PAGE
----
For the reasons stated above, dilute-acid hydrolysis has become cost-effective alternative to enhance biomass separation to isolate cellulose, hemicellulose, and lignin which can further be used for nanocellulose synthesis and chemical production. Generally, dilute acid (e.g., concentration of H2SO4 < 4 wt.%) [26, 27] can dissolve and recover most of the hemicellulose as dissolved sugars up to 100% conversion under low process severity (low temperature and low acid concentration). The remaining fraction of lignin in the residue cellulose from hemicellulose solubilisation process will then be removed via cellulose purification process. Cellulose purification is a process that utilizes alkaline pretreatment, where delignification occurs to separate lignin from cellulose in order to increase accessibility of cellulose for hydrolysis reaction.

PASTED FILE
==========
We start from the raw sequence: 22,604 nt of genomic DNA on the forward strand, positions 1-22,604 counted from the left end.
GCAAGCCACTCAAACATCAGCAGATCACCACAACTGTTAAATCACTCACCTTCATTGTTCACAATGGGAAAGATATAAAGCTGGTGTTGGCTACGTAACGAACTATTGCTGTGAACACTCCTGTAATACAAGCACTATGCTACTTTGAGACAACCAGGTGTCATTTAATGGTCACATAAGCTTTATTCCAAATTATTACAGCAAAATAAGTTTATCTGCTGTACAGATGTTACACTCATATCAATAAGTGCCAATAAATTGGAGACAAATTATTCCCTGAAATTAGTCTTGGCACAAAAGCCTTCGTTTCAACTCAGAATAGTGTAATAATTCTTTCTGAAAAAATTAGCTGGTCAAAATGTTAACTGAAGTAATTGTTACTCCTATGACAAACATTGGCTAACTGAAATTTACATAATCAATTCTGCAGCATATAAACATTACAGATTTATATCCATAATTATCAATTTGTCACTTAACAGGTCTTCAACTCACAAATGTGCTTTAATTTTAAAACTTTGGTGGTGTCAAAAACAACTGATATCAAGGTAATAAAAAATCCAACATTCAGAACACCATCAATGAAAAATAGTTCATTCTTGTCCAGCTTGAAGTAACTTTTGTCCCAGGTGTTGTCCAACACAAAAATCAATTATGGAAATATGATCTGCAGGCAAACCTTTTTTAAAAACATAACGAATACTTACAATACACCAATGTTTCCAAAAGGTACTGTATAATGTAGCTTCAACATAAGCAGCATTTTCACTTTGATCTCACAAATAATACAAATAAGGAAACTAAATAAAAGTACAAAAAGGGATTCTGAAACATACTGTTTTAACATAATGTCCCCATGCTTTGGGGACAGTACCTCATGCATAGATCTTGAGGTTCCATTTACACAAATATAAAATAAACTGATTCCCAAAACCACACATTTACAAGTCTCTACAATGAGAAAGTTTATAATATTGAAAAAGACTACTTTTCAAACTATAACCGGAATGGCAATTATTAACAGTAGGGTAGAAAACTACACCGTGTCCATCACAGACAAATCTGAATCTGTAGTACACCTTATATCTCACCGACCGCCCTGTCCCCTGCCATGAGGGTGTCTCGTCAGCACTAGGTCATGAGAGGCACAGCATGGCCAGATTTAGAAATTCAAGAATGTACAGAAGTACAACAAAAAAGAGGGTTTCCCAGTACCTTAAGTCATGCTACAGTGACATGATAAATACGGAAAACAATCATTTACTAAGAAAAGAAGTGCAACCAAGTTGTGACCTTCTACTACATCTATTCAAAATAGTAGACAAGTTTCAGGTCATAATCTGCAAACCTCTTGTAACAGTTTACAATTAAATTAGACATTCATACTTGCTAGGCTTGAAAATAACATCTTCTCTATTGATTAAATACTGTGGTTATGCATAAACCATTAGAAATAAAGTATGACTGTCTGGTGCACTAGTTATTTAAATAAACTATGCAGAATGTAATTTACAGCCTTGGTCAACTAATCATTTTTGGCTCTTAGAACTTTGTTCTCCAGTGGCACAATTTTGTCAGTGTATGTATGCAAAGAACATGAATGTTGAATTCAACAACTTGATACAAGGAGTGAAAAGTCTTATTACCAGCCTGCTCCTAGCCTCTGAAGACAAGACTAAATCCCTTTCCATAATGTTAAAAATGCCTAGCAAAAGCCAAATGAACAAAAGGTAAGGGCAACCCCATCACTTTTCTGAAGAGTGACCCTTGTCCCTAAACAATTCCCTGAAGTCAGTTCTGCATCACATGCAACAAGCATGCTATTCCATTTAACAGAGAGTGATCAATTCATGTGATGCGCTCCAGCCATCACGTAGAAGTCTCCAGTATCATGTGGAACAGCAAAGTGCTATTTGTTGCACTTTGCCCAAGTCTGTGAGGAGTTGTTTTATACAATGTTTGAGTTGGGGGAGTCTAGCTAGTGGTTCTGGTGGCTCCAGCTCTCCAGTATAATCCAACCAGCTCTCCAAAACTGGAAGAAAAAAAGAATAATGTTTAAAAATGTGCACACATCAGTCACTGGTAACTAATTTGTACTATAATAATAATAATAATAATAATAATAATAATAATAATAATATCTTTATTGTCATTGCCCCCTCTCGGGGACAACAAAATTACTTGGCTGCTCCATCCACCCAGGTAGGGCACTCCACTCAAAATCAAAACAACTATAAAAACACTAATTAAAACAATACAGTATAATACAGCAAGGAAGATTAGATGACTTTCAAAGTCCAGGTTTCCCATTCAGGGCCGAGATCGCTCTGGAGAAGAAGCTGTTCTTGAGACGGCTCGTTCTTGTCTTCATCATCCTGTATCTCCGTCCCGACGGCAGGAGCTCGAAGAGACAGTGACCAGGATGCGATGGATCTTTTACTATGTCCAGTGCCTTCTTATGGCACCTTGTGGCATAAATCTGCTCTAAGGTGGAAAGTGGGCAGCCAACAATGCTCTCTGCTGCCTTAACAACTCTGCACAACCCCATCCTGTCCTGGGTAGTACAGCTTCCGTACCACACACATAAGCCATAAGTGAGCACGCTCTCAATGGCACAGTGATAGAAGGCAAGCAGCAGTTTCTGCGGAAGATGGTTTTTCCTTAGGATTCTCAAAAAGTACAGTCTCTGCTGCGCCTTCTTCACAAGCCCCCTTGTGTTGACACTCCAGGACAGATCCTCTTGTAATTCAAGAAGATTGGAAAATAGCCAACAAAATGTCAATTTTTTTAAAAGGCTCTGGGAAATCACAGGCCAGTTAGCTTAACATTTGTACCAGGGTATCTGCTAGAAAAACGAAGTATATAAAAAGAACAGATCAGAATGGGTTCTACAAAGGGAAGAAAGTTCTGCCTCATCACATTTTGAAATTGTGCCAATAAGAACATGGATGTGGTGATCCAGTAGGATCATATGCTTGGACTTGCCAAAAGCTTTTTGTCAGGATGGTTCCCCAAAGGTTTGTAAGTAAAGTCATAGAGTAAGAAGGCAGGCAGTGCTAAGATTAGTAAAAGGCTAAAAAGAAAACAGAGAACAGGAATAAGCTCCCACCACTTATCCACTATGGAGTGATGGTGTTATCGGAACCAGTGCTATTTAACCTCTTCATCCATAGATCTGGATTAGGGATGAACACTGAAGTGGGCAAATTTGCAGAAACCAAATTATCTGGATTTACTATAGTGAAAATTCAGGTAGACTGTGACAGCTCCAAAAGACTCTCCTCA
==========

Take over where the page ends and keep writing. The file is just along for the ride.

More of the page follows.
(ii) Alkaline Hydrolysis. The major strategy of alkaline pretreatment is to disrupt the lignin structure in biomass, thus improving the susceptibility of the remaining polysaccharides (cellulose and hemicellulose) for other treatment . Alkaline hydrolysis occurs at milder conditions (below 140°C) and lower severity as compared to other pretreatment technologies. The mechanism involves saponification of intermolecular ester bond, which crosslinks xylan (hemicellulose) and lignin . The porosity of the pretreated material will increase with the removal of the crosslinker. Cleavage of this ester linkages are substituted by nucleophilic acyl in the presence of alkaline salt (e.g., NaOH or Ca(OH)2) to form a carboxylic salt and an alcohol . Furthermore, the alkaline degradation of lignin also involved cleavage of two types of aryl ether bonds: and , which produces acids (ferulic acid and p-coumaric acid). Generally, the pretreatment agents that are used for alkaline hydrolysis are NaOH, KOH, Ca(OH)2, hydrazine, and ammonium hydroxide [30, 31]. In the presence of alkali, it also serves the following functions: (i) swelling agent to cellulose; (ii) leading to an increase of internal surface area; (iii) leading to a decrease in the degree of polymerization and crystallinity of cellulose; (iv) leading to partial solvation of hemicellulose; (v) destroying the structural linkages between lignin and carbohydrate by saponification of intermolecular ester bonds; and (vi) disrupting the lignin structure by breaking its glycosidic ether bond. Lignin will fail to act as protective shield to the cellulose after lignin solubilisation step, thus making extracted cellulose more susceptible to nanosynthesis.